Corrected congenital heart disease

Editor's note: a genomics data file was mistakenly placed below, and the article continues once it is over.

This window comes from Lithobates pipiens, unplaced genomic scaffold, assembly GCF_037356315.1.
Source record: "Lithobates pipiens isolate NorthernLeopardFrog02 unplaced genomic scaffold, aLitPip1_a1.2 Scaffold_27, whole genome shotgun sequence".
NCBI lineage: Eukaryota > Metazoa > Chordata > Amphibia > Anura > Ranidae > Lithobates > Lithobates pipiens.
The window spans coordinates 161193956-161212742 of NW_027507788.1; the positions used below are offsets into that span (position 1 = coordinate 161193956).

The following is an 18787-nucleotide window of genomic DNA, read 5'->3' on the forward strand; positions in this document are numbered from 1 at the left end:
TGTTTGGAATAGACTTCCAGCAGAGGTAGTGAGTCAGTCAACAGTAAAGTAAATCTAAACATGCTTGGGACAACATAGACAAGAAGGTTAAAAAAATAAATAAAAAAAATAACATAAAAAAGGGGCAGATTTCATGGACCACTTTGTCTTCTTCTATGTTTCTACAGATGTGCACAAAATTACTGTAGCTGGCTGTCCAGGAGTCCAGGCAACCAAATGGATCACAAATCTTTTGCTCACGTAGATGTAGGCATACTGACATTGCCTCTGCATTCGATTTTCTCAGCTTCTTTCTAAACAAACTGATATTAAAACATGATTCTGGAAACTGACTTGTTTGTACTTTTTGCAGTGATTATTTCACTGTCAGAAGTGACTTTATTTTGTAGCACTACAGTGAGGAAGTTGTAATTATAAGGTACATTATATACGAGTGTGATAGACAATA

ED ca care re of th thee chil child d wh who o has has co corr rrec ecte ted d co cong ngen enit ital al he heart art dise disease ase ha hass received little attention in the emergency medicine literature; however, care of these children also can follow simple principles, allowing the emergency physician a starting place until consultation can be obtained. Once a child is diagnosed with congenital heart disease, they may be discharged home with medical management until they grow large enough, whic wh ich h de decr crea ease sess th thei eirr surg surgic ical al mo morta rtali lity ty risk risk.. Th They ey may may also also unde underg rgo o a temporizing or initial surgical repair. Finally, children undergo definitive repa repair ir.. Th They ey ma may y pr pres esen entt to th thee ED wi with th a wi wide de vari variat atio ion n in or orig igin inal al anatomy in various stages of surgical repair. Fortunately for the emergency physician, a few principles apply to these repairs. Onee co On comm mmon on pr prob oble lem m acro across ss al alll su surg rgic ical al re repa pair irss is sten stenos osis is at the the extraca ext racardi rdiac ac surgica surgicall ana anasto stomos mosis. is. In this this situat situation ion,, the chi child ld resort resortss to presur pre surgic gical al phy physio siology logy be becau cause se whatev whatever er repair repair perfor performed med to enc encour ourage age flow has become stenotic, resisting additional flow. Consider, for example, a child who has had a repair of coarctation of the aorta. If stenosis develops at the ana anasto stomos mosis, is, the chi child ld pre presen sents ts with with sym sympto ptoms ms of an obs obstru tructi ctive ve lesion. Peripheral cyanosis in the lower extremities with decreased pulses resu results lts.. An Anot othe herr exam exampl plee is th thee ch chil ild d wh who o had had a Bl Blal aloc ock-T k-Tau auss ssig ig sh shun untt plac placed ed af afte terr di diag agno nosis sis wi with th tr tric icus uspi pid d valv valvee atre atresia sia wi with th an asso associ ciat ated ed hypoplastic right ventricle and pulmonary artery stenosis. Blood exits the ri righ ghtt at atri rium um di dire rect ctly ly in into to th thee le left ft at atri rium um.. A Bl Blal aloc ockk-Ta Taus ussi sig g sh shun untt is ty typi pica call lly y a go gort rtex ex gr graf aftt fr from om th thee ri righ ghtt su subc bcla lavi vian an arte artery ry to the the righ rightt pulmon pul monary ary artery artery.. Thi Thiss shu shunt nt is a tem tempor porizi izing ng pro proced cedure ure,, whi which ch cre create atess a left-t left-to-r o-righ ightt shu shunt, nt, allowi allowing ng adequa adequate te mix mixing ing unt until il the chi child ld gro grows. ws. If  st sten enos osis is de deve velo lops ps at th thee an anas asto tomo mosi sis, s, the the ch chil ild d ma may y de deve velo lop p less lessen enin ing g pulm pu lmon onar ary y bl bloo ood d flow flow (w (whi hich ch may may be visi visibl blee wi with th co comp mpar aris ison on ches chestt radiographs) with an increase in central cyanosis. The result is the child’s preoperative physiology. Another common complication in postsurgical patients is arrhythmias. Practi Pra ctical cally ly all pat patien ients ts tha thatt hav havee und underg ergone one sur surgery gery for con congen genital ital hea heart rt disease are at increased risk for sudden death from a presumed ventricular arrhythmia. Those procedures that do not increase the risk for sudden death are an atrial septal defect repair and patent ductus arteriosis ligation. Box ligation.  Box 1 provides a list of common procedures associated with an increased risk for sudden sud den dea death. th. No chi child ld who has und underg ergone one the these se proced procedure uress sho should uld be discha dis charge rged d fro from m the ED aft after er pre present sentati ation on wit with h sync syncope ope or palpit palpitati ations ons unless thoroughly discussed with the child’s cardiologist.